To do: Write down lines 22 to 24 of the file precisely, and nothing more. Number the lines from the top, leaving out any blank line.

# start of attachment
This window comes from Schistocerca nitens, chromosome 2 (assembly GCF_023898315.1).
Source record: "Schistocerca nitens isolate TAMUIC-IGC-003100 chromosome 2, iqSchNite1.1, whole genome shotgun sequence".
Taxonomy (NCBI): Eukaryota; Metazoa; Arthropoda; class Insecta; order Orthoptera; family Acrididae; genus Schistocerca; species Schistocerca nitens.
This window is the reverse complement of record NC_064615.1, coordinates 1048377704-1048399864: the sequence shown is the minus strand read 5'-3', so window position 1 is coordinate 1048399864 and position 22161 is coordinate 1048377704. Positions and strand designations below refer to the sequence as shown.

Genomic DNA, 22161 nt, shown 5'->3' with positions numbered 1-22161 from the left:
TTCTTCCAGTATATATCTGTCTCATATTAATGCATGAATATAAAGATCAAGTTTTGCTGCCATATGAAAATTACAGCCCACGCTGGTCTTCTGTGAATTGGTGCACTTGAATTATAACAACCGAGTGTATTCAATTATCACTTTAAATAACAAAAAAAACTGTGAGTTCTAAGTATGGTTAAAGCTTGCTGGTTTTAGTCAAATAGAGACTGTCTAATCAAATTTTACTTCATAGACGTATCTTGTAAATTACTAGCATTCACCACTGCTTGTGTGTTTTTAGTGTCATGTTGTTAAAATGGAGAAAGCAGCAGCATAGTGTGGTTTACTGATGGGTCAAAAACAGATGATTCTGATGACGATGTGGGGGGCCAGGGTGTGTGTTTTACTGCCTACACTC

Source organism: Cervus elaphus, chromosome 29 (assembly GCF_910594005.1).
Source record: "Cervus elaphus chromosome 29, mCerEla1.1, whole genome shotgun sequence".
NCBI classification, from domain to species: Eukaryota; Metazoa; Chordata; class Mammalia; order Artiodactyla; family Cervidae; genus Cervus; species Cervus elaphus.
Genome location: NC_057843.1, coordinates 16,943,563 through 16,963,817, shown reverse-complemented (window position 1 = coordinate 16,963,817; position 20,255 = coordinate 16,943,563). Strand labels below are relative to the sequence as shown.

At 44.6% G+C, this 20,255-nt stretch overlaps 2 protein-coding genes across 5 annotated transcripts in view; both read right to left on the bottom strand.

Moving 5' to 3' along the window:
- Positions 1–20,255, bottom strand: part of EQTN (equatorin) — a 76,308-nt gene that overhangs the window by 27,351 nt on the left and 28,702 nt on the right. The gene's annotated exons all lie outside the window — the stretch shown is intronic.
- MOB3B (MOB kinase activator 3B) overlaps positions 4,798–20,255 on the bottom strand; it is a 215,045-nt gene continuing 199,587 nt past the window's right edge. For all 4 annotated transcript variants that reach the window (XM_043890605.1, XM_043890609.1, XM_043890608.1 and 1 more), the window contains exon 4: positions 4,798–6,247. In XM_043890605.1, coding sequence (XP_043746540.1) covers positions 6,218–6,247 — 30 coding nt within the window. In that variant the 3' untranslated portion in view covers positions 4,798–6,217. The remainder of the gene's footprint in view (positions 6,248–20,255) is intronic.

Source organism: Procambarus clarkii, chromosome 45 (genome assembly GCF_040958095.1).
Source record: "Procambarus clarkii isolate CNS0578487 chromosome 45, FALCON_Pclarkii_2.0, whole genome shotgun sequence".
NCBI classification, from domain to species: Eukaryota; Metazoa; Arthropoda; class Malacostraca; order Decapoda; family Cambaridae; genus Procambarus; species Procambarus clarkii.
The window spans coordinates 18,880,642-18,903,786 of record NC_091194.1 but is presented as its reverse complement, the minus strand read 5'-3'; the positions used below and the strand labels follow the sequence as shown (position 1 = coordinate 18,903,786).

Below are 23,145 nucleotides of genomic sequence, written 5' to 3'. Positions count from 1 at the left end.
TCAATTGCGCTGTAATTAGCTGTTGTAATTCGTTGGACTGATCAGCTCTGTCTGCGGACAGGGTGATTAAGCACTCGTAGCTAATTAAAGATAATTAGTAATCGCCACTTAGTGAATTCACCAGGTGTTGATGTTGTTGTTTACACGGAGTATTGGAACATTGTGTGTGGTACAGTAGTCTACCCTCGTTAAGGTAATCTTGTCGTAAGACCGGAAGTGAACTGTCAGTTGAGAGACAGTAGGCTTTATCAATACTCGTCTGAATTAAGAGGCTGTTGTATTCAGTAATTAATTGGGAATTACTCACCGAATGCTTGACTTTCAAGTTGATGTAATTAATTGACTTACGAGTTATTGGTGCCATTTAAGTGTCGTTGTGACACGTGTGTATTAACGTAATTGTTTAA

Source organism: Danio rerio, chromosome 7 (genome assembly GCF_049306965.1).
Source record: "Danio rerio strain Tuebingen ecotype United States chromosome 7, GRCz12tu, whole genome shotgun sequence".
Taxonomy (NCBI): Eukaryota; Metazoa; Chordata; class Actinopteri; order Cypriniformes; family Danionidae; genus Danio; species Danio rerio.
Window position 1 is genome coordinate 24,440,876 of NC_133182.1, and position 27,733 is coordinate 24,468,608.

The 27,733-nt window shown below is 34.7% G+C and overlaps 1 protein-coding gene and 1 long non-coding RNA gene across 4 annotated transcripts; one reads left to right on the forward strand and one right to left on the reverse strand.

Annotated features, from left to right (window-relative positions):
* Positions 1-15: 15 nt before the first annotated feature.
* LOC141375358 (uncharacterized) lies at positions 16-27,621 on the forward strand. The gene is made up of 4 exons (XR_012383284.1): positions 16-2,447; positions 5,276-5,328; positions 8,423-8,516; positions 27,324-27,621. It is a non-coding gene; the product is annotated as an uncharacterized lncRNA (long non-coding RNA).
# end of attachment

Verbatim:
Source record: "Danio rerio strain Tuebingen ecotype United States chromosome 7, GRCz12tu, whole genome shotgun sequence".
Taxonomy (NCBI): Eukaryota; Metazoa; Chordata; class Actinopteri; order Cypriniformes; family Danionidae; genus Danio; species Danio rerio.
Window position 1 is genome coordinate 24,440,876 of NC_133182.1, and position 27,733 is coordinate 24,468,608.